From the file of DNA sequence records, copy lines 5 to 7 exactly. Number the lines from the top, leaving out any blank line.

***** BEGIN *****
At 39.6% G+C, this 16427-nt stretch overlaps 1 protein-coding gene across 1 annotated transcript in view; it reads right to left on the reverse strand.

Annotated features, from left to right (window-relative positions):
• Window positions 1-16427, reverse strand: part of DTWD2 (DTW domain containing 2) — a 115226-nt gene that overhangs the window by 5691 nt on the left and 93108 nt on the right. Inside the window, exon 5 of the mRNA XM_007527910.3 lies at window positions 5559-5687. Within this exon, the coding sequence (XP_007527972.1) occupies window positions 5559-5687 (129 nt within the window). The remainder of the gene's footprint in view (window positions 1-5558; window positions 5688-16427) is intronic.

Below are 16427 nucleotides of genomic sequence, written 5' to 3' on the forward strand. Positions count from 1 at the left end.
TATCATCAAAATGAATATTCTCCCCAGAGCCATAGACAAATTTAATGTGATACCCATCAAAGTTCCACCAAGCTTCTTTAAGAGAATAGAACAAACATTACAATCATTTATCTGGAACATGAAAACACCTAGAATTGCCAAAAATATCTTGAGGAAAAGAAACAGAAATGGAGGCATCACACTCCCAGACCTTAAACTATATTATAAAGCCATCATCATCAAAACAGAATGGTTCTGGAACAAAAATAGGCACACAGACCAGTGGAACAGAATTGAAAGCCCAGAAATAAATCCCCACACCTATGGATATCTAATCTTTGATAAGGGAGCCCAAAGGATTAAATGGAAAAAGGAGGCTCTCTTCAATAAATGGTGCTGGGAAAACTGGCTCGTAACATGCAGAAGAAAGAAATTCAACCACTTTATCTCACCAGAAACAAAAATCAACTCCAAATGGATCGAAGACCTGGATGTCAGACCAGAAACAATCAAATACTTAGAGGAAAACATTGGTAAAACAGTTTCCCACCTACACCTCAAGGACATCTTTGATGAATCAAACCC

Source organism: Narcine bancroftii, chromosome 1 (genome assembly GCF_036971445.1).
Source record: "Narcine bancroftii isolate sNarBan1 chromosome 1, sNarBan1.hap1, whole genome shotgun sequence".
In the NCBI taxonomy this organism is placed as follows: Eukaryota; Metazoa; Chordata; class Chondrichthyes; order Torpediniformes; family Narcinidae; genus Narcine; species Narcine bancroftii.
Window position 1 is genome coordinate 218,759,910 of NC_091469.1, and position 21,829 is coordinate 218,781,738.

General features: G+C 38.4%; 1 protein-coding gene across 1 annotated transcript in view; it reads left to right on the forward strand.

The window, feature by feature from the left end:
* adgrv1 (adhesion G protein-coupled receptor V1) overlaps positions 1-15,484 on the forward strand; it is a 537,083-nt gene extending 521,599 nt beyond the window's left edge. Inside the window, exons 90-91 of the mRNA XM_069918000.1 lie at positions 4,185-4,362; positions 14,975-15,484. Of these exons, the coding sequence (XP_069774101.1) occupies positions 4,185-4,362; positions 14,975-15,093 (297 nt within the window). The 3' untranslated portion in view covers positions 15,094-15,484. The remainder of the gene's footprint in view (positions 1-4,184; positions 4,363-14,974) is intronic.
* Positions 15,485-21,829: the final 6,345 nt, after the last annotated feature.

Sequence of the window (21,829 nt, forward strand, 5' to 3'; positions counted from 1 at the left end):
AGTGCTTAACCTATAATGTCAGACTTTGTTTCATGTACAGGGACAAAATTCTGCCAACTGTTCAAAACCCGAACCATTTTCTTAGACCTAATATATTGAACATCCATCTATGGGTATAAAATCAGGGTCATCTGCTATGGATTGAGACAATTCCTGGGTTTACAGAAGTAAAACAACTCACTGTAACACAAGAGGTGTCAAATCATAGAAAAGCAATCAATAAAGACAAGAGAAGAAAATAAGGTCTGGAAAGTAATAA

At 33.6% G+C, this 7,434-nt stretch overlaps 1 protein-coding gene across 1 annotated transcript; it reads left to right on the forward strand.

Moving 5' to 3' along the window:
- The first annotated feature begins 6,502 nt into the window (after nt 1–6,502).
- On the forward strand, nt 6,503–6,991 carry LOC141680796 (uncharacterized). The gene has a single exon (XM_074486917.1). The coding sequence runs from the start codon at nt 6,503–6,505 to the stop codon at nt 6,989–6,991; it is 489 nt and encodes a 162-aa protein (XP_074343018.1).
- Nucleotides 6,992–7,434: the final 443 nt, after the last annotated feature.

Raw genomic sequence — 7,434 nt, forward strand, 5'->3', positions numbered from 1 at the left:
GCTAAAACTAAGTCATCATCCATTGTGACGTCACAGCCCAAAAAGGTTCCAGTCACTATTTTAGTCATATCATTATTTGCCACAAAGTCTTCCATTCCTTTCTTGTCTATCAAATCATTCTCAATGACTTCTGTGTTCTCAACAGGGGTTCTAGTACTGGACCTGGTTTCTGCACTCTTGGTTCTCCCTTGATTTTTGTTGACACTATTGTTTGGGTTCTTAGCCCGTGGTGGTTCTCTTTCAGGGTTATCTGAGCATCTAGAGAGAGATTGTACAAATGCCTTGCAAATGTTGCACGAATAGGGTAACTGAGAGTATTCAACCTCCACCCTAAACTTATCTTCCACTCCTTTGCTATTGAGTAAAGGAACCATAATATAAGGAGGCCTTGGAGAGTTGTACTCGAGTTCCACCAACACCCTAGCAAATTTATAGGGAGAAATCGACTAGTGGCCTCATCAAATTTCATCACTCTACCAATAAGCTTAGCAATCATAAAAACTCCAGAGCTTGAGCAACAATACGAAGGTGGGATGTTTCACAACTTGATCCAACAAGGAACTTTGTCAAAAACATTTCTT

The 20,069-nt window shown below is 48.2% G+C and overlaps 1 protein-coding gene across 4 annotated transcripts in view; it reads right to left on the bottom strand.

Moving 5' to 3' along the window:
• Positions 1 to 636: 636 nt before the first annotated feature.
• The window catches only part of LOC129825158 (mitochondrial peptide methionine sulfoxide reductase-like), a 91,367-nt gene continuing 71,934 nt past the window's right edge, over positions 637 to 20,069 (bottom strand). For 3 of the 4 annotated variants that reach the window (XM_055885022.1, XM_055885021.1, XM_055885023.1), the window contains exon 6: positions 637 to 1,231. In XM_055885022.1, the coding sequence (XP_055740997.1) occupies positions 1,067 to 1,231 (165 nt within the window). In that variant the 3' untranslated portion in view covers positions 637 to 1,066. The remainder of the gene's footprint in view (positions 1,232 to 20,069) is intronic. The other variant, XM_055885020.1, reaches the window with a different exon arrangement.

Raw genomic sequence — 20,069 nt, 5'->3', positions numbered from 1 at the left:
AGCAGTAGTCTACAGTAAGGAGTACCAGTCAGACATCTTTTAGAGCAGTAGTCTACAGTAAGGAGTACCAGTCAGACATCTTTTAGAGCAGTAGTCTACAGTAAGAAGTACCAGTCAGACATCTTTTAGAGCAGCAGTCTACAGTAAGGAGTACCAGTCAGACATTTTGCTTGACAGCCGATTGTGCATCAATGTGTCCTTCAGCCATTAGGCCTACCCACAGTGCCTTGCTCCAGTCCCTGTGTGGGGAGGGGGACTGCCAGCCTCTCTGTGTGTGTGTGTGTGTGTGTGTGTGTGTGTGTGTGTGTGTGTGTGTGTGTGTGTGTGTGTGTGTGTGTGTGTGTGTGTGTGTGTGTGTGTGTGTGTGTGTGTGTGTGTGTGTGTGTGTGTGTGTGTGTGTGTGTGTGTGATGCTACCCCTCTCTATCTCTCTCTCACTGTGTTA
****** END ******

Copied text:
TATCATCAAAATGAATATTCTCCCCAGAGCCATAGACAAATTTAATGTGATACCCATCAAAGTTCCACCAAGCTTCTTTAAGAGAATAGAACAAACATTACAATCATTTATCTGGAACATGAAAACACCTAGAATTGCCAAAAATATCTTGAGGAAAAGAAACAGAAATGGAGGCATCACACTCCCAGACCTTAAACTATATTATAAAGCCATCATCATCAAAACAGAATGGTTCTGGAACAAAAATAGGCACACAGACCAGTGGAACAGAATTGAAAGCCCAGAAATAAATCCCCACACCTATGGATATCTAATCTTTGATAAGGGAGCCCAAAGGATTAAATGGAAAAAGGAGGCTCTCTTCAATAAATGGTGCTGGGAAAACTGGCTCGTAACATGCAGAAGAAAGAAATTCAACCACTTTATCTCACCAGAAACAAAAATCAACTCCAAATGGATCGAAGACCTGGATGTCAGACCAGAAACAATCAAATACTTAGAGGAAAACATTGGTAAAACAGTTTCCCACCTACACCTCAAGGACATCTTTGATGAATCAAACCC

Source organism: Narcine bancroftii, chromosome 1 (genome assembly GCF_036971445.1).
Source record: "Narcine bancroftii isolate sNarBan1 chromosome 1, sNarBan1.hap1, whole genome shotgun sequence".